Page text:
Old joke: How do you make a small fortune breeding horses? Start with a large fortune ….
It appears that the same logic applies to coal mining here in the Northern Rockies.
With US coal use in slight decline, exports are the growth market. Metallurgical and steam coal currently export for about $140 and $80 per short ton, respectively. But the public will see almost none of that, because unmanaged quantity and “competitive” auctions that are uncompetitive (just like Montana trust land oil & gas), plus low royalty, rent and bonus rates, result in a tiny slice of revenue accruing to the people (via federal and state governments) who actually own the resource.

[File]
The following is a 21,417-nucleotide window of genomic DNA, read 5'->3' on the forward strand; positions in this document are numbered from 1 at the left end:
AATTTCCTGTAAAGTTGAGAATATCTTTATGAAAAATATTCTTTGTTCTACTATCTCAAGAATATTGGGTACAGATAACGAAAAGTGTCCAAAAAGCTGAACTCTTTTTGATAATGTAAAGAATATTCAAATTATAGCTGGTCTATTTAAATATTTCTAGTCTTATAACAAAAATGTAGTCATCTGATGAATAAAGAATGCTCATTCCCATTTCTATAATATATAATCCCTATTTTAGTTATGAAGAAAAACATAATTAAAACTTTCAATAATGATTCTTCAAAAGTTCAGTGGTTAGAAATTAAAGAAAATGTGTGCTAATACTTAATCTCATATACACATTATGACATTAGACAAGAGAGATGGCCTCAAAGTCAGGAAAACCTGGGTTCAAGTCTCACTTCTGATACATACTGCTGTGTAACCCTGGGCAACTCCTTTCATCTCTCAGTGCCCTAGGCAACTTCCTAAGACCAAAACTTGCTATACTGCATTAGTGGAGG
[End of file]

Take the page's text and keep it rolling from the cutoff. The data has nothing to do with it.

For the Powder River Basin, here’s how it pencils out in rough terms:
|Royalty, rents & bonus||$2|
|Social Cost of Carbon (@ $21/tonCo2 medium value)||-$55|
|US domestic SCC (at 15% of global, average of 7% damage share and 23% GDP share)||-$8|
|Net US public benefit||< -$6|
In other words, the US public loses at least $3 for every $1 of coal revenue earned. The reality is probably worse, because the social cost of carbon estimate is extremely conservative, and other coal externalities are omitted. And of course the global harm is much greater than the US’ narrow interest.
Even if you think of coal mining as a jobs program, at Wyoming productivity, the climate subsidy alone is almost half a million dollars per worker.
This makes it hard to get enthusiastic about the planned expansion of exports.